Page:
The students then gathered for pictures, got some food, and everyone watched Bob launch many more pumpkins over the course of the afternoon. We took our leave after a few, but the party seemed ready to continue throughout the day.
Last month I took a few days to go to the Cape. Being out on the water sure beat the hell out of sitting in my former cube. When I got back, several people commented that unemployment looks good on me - I had gotten lots of sun and ocean air.
The house belongs to a friend of my family. When my parents moved into the neighborhood in which I grew up, my sister was four years old. One of the neighbors down the street got wind of their arrival (this was 6 years before I was born), and marched up to my parents' house, introduced herself and her child in tow, and said, "I hear you have a 4-year old. Perhaps your 4-year-old and my 4-year-old can be friends." And so they were. And so they still are, almost 50 years later (47 in fact, but "almost 50" sounds more dramatic).
Check out the whole photoset of the trip here.
Funny, I was under the impression that the Supreme Court made legal decisions, and that the conservatives are generally in favor of the justices leaving the moral, cultural and social decisions to the legislature, as the elected representatives of the people. I guess that's only when the moral, cultural and social decisions are those on which the justices and the conservative powers disagree.
- Marriage to a person of the opposite sex
- Proof of participation in church or faith-based activities
No parentage could be established in court to a parent who had been convicted of such crimes as:
- Reckless homicide
- Neglect of a dependent
- Felony battery
- Drug offense
Senator Patricia Miller, chair of the Health Finance Commission, supports the bill. I've been trying to locate the full text of the bill, but have not been successful. I'll give it another go tomorrow, but for now I'll have to rely on the news article. (UPDATE: Here's the link to HFC004, courtesy of Chaotic Goodnik)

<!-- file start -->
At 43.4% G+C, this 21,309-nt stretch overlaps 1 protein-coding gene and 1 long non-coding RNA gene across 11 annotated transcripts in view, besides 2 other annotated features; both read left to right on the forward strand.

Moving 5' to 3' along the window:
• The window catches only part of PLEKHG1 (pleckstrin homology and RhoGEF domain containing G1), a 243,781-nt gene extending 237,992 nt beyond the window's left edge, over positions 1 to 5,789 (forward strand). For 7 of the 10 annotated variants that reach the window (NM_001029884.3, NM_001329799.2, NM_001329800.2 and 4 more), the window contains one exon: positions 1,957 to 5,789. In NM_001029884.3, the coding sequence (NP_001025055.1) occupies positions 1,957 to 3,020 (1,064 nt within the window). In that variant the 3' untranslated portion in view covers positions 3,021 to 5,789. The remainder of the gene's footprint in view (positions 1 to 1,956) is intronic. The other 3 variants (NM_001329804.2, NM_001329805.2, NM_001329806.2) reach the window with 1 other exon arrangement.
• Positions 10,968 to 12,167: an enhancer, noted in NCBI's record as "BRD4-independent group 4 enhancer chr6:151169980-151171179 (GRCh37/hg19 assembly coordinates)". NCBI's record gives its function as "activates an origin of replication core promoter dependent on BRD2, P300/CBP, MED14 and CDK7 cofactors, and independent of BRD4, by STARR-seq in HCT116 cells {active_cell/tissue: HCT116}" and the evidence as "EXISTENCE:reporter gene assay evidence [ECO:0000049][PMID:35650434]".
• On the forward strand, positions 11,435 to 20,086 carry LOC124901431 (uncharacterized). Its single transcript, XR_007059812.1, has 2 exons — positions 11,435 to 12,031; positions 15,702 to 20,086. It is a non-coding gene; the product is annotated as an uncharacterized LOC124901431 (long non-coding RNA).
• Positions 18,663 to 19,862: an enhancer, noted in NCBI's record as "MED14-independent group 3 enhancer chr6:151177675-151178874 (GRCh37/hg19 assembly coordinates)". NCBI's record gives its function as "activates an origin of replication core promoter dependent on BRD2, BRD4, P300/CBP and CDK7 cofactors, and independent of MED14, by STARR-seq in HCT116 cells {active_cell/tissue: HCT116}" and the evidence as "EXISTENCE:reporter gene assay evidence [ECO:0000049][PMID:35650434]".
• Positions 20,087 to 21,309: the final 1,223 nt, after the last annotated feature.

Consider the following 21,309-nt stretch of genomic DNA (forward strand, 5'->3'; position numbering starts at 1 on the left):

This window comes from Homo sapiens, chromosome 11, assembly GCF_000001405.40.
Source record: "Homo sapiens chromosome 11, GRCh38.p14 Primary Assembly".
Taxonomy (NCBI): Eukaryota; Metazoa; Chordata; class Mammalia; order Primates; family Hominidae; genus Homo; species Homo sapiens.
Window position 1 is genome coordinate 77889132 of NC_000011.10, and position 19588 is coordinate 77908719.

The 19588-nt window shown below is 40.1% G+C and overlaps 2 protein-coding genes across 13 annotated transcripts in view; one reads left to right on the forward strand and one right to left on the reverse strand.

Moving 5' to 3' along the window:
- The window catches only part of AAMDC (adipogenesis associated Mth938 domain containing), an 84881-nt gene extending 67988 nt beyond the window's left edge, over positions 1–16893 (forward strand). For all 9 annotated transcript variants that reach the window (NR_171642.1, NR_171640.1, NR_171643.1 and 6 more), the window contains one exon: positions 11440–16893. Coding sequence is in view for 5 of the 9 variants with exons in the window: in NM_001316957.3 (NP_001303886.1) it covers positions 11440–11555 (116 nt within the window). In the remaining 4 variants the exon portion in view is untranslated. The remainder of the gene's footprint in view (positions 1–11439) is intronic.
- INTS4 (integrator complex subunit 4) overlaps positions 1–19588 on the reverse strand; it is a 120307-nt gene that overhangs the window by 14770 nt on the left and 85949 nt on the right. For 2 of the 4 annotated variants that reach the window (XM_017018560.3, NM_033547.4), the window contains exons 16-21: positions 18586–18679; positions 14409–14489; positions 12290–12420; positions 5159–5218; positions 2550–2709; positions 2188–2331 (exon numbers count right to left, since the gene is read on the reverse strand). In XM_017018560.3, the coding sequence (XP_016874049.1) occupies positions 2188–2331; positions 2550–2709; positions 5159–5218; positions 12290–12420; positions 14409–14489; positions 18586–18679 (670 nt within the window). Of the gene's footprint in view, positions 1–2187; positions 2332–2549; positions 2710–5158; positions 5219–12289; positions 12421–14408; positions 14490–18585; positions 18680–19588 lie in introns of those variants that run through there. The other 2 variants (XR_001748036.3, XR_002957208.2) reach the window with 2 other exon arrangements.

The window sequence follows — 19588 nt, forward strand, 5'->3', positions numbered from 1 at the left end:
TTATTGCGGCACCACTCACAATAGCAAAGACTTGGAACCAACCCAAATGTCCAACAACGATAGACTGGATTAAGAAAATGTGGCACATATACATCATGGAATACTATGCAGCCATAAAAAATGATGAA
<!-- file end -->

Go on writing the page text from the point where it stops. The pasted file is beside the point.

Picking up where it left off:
A separate bill (HB1684) authored by Rep. Van Haaften would require the state, group health insurance plans and HMOs to fund diagnosis and treatment for infertility, for the birth of one child, including use of artificial insemination. No restrictions appear on that bill.
UPDATE (10/6/05): "The issue has become more complex than anticipated and will be withdrawn from consideration by the Health Finance Commission," she said.
State Sen. Patricia Miller's entire statement regarding dropping the proposed bill.
"I've known her long enough to know she's not going to change, that 20 years from now she will be the same person with the same judicial philosophy she has today," Bush said. "She'll have more experience. She'll have been a judge, but nevertheless the philosophy won't change, and that's important to me."
So apparently in the president's perfect world, not only is the US Constitution a static, stagnating document, but the people who hear cases are also static, stagnating entities who never change, even over the course of 20 years. Good to know that the ability to learn and grow not only are not important qualities in those the president appoints to high office, but actually are qualities to be shunned and avoided in those individuals. Explains a lot. Like why Justices Thomas and Scalia are his ideal justices.
I'm in the big time now, baby.